This Moose Belongs to Me

This Moose Belongs to Me

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by Oliver Jeffers
     
 

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WINNER of the Irish Book Awards Children’s Book of the Year 2012 and the Honour Award for Illustration from Childrens' Books Ireland, 2013.An exquisite new book, featuring a boy and his moose, from internationally bestselling, multi-prize-winning picture book creator, Oliver Jeffers.See more details below

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Overview

WINNER of the Irish Book Awards Children’s Book of the Year 2012 and the Honour Award for Illustration from Childrens' Books Ireland, 2013.An exquisite new book, featuring a boy and his moose, from internationally bestselling, multi-prize-winning picture book creator, Oliver Jeffers.

Editorial Reviews

Publishers Weekly
It won’t take readers long to see that Wilfred has moose problems. He tries hard to make Marcel the moose obey his many rules (“Rule 7 : Maintaining a certain proximity to home”), but Marcel is only vaguely interested in Wilfred. What he really likes are apples. Wilfred’s role as moose owner is further cast into doubt when a random old lady greets Marcel as Rodrigo. “You’re back!” she cries. (Marcel reacts warmly, but only because she has an apple.) Eventually, Wilfred is able to recognize Marcel’s independence; it’s a useful and unexpectedly heartwarming lesson in lowered expectations. Nervous Wilfred is dressed in a geeky bowtie and suspenders, while Marcel is the size of a garden shed, with antlers like towel racks. What really ups the ante are Jeffers’s (Stuck) incongruously grandiose backdrops. Wilfred’s struggle plays out against dawn-kissed mountain ranges, brooding spruces, and sweeping American plains, giving the proceedings an air of faux-solemn dignity that’s hilariously at odds with Wilfred’s dorky personality. The moose may not belong to Wilfred, but the laughs certainly belong to Jeffers. Ages 3–7. (Nov.)
Booklist
• “A spirited, appealing romp that hums with motley vitality and good-natured humor, certain to induce cheers and groans and chuckles galore.” -–Booklist, starred review

School Library Journal
K-Gr 2—Wilfred wants a pet, so when a moose just happens to wander by, the boy claims him as his own and dedicates a lot of time to teaching Marcel the rules of being a good one. They fill their days exploring the countryside and taking long walks. One day, however, Wilfred discovers that his moose might have a whole other life that he knows nothing about. He must figure out how to process this shocking discovery and decide if he can accept the fact that he must alter the boundaries of their friendship. With its classic story of friendship and witty text, this beautiful picture book will appeal to children. The fonts are mixed between standard type and words that appear to be handwritten. Speech bubbles appear on some pages as well, to give voice to Wilfred and several other characters. The illustrations are a combination of oil paint onto old linotype, painted landscapes, and technical enhancements. The characters are whimsical and bright, and the appealing landscapes carry readers along on this journey of two unlikely friends. This Moose Belongs to Me will be adored by younger elementary students, particularly those who have longed to keep a wild animal as a pet.—Amy Shepherd, St. Anne's Episcopal School, Middleton, DE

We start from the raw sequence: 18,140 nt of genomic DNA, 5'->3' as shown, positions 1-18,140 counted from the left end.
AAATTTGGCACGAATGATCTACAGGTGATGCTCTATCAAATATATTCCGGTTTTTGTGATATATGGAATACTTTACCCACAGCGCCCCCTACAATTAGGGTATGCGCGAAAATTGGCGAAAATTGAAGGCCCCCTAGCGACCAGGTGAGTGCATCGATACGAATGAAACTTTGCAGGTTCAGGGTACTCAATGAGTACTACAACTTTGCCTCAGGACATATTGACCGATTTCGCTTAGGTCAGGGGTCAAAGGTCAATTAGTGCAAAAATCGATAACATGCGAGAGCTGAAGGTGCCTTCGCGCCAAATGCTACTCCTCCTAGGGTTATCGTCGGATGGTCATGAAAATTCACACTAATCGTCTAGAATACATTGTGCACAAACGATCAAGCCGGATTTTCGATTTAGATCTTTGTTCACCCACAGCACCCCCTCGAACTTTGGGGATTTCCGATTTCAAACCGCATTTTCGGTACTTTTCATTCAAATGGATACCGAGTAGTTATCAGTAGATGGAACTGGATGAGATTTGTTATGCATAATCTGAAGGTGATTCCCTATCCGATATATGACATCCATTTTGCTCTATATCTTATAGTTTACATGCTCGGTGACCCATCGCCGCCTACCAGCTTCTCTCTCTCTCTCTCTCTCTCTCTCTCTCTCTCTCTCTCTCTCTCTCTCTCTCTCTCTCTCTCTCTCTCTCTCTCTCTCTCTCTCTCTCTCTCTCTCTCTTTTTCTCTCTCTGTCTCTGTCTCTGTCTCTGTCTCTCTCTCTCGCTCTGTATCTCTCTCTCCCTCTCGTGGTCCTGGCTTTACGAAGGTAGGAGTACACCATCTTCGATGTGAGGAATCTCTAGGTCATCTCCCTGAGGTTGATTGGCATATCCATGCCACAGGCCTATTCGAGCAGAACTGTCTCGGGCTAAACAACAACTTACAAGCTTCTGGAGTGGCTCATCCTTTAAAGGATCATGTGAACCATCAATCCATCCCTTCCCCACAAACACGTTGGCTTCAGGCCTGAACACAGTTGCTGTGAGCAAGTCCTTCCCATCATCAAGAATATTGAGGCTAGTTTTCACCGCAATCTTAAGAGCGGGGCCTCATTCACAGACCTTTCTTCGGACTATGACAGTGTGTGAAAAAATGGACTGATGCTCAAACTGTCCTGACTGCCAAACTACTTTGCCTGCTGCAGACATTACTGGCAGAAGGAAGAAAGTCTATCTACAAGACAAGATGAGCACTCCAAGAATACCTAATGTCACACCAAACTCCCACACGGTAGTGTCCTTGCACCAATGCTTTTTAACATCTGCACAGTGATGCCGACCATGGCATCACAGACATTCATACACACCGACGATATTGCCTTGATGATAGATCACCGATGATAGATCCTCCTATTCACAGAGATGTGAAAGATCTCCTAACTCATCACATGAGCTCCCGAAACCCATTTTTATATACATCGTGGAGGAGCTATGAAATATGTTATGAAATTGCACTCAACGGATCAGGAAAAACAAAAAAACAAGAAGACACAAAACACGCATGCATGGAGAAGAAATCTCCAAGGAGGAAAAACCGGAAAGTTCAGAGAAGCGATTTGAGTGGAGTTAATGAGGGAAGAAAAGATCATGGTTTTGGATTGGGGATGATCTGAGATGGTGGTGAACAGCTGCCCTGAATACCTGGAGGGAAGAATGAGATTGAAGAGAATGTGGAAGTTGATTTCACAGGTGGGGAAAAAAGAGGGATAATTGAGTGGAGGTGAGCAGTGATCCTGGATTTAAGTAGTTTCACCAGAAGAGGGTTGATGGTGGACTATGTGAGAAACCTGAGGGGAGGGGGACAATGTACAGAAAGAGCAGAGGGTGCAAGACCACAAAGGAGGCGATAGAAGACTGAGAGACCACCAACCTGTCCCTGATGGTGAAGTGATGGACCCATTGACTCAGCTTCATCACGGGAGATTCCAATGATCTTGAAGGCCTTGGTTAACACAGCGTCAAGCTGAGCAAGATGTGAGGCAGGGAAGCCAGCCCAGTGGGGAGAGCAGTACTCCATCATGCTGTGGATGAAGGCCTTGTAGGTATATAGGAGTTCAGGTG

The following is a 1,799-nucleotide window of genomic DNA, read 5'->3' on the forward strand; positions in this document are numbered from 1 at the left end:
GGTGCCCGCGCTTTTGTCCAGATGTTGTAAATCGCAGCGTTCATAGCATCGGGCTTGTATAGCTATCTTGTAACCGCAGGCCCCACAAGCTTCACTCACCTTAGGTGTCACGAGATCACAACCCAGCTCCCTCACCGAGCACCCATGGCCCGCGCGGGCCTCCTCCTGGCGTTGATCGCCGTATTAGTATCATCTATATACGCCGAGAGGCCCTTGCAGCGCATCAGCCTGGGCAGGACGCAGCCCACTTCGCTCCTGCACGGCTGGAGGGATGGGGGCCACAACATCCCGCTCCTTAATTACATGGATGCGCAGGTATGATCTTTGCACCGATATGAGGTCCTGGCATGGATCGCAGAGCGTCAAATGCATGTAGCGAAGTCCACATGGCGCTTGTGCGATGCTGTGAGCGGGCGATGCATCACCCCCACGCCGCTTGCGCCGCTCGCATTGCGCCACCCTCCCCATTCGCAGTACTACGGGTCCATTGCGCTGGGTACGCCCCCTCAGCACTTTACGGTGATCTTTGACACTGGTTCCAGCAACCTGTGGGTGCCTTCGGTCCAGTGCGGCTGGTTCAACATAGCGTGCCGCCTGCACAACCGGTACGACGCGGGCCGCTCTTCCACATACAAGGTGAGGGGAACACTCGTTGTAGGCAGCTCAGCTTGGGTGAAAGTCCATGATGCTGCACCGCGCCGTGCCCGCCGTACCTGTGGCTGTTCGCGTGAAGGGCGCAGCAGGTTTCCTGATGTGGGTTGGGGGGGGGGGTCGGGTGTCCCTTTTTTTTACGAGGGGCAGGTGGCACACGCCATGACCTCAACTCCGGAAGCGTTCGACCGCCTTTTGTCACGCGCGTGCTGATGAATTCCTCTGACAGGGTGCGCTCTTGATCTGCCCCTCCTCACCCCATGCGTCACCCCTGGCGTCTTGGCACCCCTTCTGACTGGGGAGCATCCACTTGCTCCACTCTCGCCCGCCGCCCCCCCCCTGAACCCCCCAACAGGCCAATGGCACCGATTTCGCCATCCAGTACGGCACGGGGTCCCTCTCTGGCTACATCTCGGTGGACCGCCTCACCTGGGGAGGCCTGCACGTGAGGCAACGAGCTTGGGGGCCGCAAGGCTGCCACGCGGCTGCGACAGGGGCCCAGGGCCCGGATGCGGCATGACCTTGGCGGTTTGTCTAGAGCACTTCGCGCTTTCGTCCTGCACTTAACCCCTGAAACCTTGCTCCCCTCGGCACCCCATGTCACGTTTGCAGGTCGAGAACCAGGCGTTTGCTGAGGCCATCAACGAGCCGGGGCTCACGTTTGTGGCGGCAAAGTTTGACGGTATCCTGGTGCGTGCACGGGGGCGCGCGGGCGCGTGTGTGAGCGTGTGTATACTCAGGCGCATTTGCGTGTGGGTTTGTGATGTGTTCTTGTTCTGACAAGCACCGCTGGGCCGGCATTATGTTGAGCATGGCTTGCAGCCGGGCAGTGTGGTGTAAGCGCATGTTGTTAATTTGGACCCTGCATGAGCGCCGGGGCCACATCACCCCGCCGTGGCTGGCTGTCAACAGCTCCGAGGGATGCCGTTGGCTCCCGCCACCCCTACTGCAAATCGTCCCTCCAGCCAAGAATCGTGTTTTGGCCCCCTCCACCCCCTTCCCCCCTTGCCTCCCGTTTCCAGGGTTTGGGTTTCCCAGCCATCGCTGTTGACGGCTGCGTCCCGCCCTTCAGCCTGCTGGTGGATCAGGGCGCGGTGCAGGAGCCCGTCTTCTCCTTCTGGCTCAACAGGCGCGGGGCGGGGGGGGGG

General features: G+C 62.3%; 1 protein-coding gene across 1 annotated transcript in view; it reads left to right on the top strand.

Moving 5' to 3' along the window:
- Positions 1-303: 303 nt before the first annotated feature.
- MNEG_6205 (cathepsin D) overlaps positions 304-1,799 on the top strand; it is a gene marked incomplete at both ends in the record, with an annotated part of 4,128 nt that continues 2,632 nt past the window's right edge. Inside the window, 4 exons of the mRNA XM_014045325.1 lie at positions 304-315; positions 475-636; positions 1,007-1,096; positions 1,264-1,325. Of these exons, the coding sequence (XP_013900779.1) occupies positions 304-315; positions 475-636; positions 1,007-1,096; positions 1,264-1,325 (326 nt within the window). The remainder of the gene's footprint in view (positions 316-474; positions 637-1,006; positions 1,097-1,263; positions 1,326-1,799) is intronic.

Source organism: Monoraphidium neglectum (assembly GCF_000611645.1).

Kirkus Reviews
Moose are not necessarily the best pets--except when it really matters. Wilfred carefully teaches his moose, whom he names Marcel, all the rules for being a good pet. Marcel follows some of them. He knows to be quiet when Wilfred is listening to music, for example, but sometimes he roams too far from home. Still, Marcel is a good companion, providing shelter in the rain and reaching high into trees for fruit. Then calamity strikes. Wilfred discovers that Marcel actually belongs to another, causing Wilfred to run home in anger and get lost. To the rescue comes Marcel the moose, strutting nobly on his four thin but strong legs. The boy learns a valuable lesson about wild animals: "[P]erhaps…he'd never really owned the moose anyway." Jeffers has set his cautionary tale in the beautiful Rocky Mountains using "a mishmash of oil painting onto old linotype and painted landscapes and a bit of technical wizardry thrown into the mix." The result is an eye-catching and imaginative book with illustrations that vary from close-ups of the imposing moose against a white background to landscapes of the moose standing tall in his very own Albert Bierstadt painting. Pet lovers and nature lovers alike will enjoy this offbeat and entertaining tale. (Picture book. 4-7)
From the Publisher
Praise for This Moose Belongs to Me:‘As ever, Jeffers’s illustrations delight, inspire and susprise with their variety and ingenuity.’ The Guardian‘A charming little gem’ The TelegraphPraise for Stuck:‘Brilliantly silly’ The TelegraphPraise for The Incredible Book Eating Boy:‘Mouth-wateringly irresistible’ The Guardian‘This is a book that children will devour’ The ObserverPraise for Lost and Found:‘A heart-warming story’ The GuardianPraise for How to Catch a Star:‘The best recent picture book by light years, is stylishly spellbinding.’ Telegraph

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Product Details

ISBN-13:
9780399161032
Publisher:
Penguin Young Readers Group
Publication date:
11/13/2012
Pages:
32
Sales rank:
97,325
Product dimensions:
9.02(w) x 11.14(h) x 0.44(d)
Lexile:
AD560L (what's this?)
Age Range:
3 - 7 Years

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